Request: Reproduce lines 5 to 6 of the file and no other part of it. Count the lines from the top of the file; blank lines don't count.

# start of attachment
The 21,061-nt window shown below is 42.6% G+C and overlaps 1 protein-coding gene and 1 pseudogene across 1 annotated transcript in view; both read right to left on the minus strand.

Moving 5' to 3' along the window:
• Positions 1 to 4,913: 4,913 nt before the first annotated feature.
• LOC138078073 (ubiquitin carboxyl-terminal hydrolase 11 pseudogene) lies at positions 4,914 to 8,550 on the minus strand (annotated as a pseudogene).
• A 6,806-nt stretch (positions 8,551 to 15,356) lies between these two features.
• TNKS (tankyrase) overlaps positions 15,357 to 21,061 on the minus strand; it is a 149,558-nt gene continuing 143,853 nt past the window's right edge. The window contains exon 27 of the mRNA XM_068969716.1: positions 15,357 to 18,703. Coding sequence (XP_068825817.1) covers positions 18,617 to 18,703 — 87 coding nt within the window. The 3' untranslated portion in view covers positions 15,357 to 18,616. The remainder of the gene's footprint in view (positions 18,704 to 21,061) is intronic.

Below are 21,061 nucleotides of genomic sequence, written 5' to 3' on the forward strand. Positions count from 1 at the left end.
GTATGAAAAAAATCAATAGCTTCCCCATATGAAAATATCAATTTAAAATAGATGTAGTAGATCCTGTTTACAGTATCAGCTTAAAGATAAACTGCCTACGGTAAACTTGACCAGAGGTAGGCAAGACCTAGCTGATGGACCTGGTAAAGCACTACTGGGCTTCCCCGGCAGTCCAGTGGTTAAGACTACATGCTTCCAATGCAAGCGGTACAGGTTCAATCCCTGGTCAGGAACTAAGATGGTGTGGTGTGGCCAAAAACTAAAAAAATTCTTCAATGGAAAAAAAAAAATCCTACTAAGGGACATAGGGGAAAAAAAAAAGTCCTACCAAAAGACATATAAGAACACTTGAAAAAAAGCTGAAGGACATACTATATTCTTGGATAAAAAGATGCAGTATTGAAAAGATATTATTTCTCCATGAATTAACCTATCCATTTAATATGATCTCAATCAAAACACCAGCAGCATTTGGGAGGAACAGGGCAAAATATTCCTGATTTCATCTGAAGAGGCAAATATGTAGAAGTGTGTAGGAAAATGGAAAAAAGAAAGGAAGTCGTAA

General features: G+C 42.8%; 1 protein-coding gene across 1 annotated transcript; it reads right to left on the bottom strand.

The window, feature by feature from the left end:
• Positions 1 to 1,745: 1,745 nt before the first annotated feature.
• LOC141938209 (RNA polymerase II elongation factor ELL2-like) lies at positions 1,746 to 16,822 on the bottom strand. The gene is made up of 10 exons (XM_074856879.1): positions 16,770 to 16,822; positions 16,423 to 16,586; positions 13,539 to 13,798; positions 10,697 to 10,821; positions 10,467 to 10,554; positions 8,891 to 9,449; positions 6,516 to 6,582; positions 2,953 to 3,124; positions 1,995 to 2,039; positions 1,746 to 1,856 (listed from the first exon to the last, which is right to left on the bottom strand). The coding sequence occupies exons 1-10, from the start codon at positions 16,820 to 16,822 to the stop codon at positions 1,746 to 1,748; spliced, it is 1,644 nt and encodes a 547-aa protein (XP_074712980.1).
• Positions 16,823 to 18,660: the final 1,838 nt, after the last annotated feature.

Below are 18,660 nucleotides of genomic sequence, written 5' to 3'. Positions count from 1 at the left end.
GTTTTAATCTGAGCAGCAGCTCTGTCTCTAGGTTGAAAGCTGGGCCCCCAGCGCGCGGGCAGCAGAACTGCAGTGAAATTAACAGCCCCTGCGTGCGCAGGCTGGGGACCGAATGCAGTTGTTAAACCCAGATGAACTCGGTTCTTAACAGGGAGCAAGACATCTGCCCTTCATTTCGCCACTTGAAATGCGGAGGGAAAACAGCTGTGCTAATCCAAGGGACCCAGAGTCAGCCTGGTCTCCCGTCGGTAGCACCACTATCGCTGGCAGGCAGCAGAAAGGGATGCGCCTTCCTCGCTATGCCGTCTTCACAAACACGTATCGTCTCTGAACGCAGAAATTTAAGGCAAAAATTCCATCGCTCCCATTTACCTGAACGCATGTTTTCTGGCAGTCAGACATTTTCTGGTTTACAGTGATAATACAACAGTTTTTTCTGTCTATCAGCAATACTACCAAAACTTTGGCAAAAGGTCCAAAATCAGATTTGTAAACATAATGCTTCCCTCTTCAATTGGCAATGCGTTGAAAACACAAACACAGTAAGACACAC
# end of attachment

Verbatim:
• A 6,806-nt stretch (positions 8,551 to 15,356) lies between these two features.
• TNKS (tankyrase) overlaps positions 15,357 to 21,061 on the minus strand; it is a 149,558-nt gene continuing 143,853 nt past the window's right edge. The window contains exon 27 of the mRNA XM_068969716.1: positions 15,357 to 18,703. Coding sequence (XP_068825817.1) covers positions 18,617 to 18,703 — 87 coding nt within the window. The 3' untranslated portion in view covers positions 15,357 to 18,616. The remainder of the gene's footprint in view (positions 18,704 to 21,061) is intronic.